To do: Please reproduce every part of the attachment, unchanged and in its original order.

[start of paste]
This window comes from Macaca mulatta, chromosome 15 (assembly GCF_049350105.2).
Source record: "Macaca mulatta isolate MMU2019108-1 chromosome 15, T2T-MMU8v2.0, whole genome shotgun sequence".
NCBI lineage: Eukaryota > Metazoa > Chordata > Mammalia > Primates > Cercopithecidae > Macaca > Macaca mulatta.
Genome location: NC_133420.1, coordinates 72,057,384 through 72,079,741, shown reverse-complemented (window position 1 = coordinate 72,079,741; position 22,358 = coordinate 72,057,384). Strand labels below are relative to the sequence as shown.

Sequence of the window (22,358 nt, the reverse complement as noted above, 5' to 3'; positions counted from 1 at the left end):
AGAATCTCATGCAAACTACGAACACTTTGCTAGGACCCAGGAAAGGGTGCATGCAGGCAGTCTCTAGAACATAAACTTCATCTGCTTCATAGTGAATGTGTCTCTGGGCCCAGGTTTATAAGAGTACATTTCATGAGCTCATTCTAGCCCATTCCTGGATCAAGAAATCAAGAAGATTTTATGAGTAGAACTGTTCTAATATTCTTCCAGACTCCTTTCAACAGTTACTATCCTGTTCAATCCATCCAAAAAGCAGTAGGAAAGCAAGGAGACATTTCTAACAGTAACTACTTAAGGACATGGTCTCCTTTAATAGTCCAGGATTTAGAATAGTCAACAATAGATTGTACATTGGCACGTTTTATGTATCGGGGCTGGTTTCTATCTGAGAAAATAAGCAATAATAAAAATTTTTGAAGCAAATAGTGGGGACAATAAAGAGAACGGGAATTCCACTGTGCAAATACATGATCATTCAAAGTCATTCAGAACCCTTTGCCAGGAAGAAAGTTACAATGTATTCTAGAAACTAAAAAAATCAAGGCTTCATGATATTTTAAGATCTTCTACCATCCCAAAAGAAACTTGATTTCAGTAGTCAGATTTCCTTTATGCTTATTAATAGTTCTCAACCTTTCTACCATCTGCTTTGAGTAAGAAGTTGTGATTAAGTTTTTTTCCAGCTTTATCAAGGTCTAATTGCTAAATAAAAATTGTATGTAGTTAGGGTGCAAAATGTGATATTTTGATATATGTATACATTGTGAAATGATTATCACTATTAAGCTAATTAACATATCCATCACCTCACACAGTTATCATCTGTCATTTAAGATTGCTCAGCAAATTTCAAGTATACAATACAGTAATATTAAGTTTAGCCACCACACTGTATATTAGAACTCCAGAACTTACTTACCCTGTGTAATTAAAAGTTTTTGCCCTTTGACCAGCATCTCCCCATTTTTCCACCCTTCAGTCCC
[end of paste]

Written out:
This window comes from Macaca mulatta, chromosome 15 (assembly GCF_049350105.2).
Source record: "Macaca mulatta isolate MMU2019108-1 chromosome 15, T2T-MMU8v2.0, whole genome shotgun sequence".
NCBI lineage: Eukaryota > Metazoa > Chordata > Mammalia > Primates > Cercopithecidae > Macaca > Macaca mulatta.
Genome location: NC_133420.1, coordinates 72,057,384 through 72,079,741, shown reverse-complemented (window position 1 = coordinate 72,079,741; position 22,358 = coordinate 72,057,384). Strand labels below are relative to the sequence as shown.

Sequence of the window (22,358 nt, the reverse complement as noted above, 5' to 3'; positions counted from 1 at the left end):
AGAATCTCATGCAAACTACGAACACTTTGCTAGGACCCAGGAAAGGGTGCATGCAGGCAGTCTCTAGAACATAAACTTCATCTGCTTCATAGTGAATGTGTCTCTGGGCCCAGGTTTATAAGAGTACATTTCATGAGCTCATTCTAGCCCATTCCTGGATCAAGAAATCAAGAAGATTTTATGAGTAGAACTGTTCTAATATTCTTCCAGACTCCTTTCAACAGTTACTATCCTGTTCAATCCATCCAAAAAGCAGTAGGAAAGCAAGGAGACATTTCTAACAGTAACTACTTAAGGACATGGTCTCCTTTAATAGTCCAGGATTTAGAATAGTCAACAATAGATTGTACATTGGCACGTTTTATGTATCGGGGCTGGTTTCTATCTGAGAAAATAAGCAATAATAAAAATTTTTGAAGCAAATAGTGGGGACAATAAAGAGAACGGGAATTCCACTGTGCAAATACATGATCATTCAAAGTCATTCAGAACCCTTTGCCAGGAAGAAAGTTACAATGTATTCTAGAAACTAAAAAAATCAAGGCTTCATGATATTTTAAGATCTTCTACCATCCCAAAAGAAACTTGATTTCAGTAGTCAGATTTCCTTTATGCTTATTAATAGTTCTCAACCTTTCTACCATCTGCTTTGAGTAAGAAGTTGTGATTAAGTTTTTTTCCAGCTTTATCAAGGTCTAATTGCTAAATAAAAATTGTATGTAGTTAGGGTGCAAAATGTGATATTTTGATATATGTATACATTGTGAAATGATTATCACTATTAAGCTAATTAACATATCCATCACCTCACACAGTTATCATCTGTCATTTAAGATTGCTCAGCAAATTTCAAGTATACAATACAGTAATATTAAGTTTAGCCACCACACTGTATATTAGAACTCCAGAACTTACTTACCCTGTGTAATTAAAAGTTTTTGCCCTTTGACCAGCATCTCCCCATTTTTCCACCCTTCAGTCCC